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Subject line: Feet

Since I began living alone again, my mom has called almost every day—so often, in fact, that when I don’t hear from her I wonder why.

She likes to keep in touch. And she wants to know how the transition is unfolding, how I’m liking the new neighborhood, whether the money part is going okay.

But mostly she calls so often because she’s haunted. She can’t shake the fear that I’ll have a nighttime hypo I can’t wake up from, no one will know I need help, and I’ll end up dead in bed.

“Just checking to see if you’re on your feet,” she often says to my answering machine, usually after calling me at the office and not getting an answer for some reason or other. Her voice—a lilting Virginian singsong that’s always signaled “home” to me, even though I’ve never lived in Virginia—sounds just a little more cheerful than necessary. “Give me a call.”

It’s been not even two years for Mrs. Violet, just as it has for me. We’re still neophytes in several respects, including how to cope with the mercurial nature of this disease. But I don’t have trouble with hypo unawareness. And I follow the drills we all know: test before bed, eat snack if needed, test during the night now and then. I watch my basals (currently 0.15 overnight, what the hell?) and tweak as needed.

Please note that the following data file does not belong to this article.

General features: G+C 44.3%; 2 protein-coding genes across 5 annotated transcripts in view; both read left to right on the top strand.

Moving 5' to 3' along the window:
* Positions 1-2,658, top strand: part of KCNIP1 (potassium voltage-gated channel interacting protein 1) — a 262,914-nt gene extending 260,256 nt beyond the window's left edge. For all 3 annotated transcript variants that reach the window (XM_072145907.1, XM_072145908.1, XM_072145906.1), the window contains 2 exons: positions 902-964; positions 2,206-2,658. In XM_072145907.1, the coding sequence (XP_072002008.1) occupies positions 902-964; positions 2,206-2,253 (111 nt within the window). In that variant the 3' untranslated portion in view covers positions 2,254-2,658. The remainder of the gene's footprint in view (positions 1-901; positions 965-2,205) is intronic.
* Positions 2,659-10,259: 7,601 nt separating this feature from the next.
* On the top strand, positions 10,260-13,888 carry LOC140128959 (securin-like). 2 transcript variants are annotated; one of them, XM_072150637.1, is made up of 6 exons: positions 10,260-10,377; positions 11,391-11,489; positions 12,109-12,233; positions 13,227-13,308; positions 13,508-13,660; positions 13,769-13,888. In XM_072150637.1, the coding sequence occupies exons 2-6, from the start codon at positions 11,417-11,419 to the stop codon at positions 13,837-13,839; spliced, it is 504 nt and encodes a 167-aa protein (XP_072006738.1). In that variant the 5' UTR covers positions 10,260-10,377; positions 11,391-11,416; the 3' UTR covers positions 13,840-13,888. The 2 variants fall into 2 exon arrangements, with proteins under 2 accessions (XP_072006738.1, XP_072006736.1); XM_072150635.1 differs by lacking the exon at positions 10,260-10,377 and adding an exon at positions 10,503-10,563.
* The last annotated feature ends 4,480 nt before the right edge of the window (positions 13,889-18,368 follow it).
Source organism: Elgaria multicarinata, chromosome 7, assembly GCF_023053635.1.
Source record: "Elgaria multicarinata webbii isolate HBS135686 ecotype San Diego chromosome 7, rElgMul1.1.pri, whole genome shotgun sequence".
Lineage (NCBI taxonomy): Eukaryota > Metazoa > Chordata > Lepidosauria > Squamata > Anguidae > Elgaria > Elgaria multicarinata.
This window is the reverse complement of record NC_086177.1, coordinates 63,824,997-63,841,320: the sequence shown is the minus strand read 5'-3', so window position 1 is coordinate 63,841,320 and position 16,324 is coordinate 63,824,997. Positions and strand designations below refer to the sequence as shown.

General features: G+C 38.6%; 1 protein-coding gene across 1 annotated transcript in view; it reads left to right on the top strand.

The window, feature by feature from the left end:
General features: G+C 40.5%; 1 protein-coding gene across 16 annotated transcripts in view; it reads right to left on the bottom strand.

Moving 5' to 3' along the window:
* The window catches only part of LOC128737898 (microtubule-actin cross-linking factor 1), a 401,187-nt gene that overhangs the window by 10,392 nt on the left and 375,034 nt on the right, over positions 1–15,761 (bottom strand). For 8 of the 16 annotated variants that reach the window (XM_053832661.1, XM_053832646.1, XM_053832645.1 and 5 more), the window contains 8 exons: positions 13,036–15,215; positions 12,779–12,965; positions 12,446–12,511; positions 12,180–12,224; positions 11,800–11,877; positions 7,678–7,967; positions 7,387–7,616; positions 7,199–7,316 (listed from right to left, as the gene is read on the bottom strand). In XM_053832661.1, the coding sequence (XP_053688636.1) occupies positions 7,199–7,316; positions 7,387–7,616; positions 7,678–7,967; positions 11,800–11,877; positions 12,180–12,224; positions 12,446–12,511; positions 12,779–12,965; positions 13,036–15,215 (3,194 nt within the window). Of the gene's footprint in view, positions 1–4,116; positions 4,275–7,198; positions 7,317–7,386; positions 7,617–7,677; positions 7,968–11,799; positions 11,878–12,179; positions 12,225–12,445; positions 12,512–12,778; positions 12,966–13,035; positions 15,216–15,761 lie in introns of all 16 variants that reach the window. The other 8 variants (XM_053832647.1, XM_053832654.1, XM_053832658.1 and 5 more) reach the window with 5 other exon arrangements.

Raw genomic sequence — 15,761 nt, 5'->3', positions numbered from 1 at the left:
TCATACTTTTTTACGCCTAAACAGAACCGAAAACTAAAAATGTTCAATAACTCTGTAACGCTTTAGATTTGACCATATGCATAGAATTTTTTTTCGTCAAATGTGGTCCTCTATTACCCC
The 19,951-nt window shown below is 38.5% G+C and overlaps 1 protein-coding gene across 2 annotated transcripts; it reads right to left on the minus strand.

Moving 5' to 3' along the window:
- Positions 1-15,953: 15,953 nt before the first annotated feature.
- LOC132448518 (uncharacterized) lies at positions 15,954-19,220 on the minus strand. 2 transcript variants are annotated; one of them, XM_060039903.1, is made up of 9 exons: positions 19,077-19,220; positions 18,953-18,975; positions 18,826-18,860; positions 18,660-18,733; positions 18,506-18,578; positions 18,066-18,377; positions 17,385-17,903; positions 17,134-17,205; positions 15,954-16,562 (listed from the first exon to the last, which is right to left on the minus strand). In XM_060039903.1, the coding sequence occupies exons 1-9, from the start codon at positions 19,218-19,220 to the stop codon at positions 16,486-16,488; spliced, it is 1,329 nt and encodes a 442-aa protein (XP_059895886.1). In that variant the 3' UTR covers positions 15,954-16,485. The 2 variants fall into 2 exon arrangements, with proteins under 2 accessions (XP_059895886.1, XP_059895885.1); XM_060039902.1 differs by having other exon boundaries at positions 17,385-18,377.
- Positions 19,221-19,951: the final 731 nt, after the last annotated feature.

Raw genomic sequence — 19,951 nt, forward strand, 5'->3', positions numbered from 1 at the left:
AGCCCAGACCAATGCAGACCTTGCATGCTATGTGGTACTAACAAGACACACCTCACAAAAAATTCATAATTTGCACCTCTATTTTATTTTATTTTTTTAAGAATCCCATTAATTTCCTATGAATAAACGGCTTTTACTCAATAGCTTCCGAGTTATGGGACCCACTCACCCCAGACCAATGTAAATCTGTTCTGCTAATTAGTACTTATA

I take care of myself, I’m not afraid, and I’m not about to die in my sleep. (We all have to believe that, right?) That works for me. But for a parent? Harder, much harder, it seems. And Mrs. Violet is a person for whom the wolf is always at the door.

I think I’ll begin a practice of daily morning e-mail. Subject line: feet. Text: Good morning, I’m on them, I love you.

It’s the least I can do for the one person in my life whose voice sounds like home.

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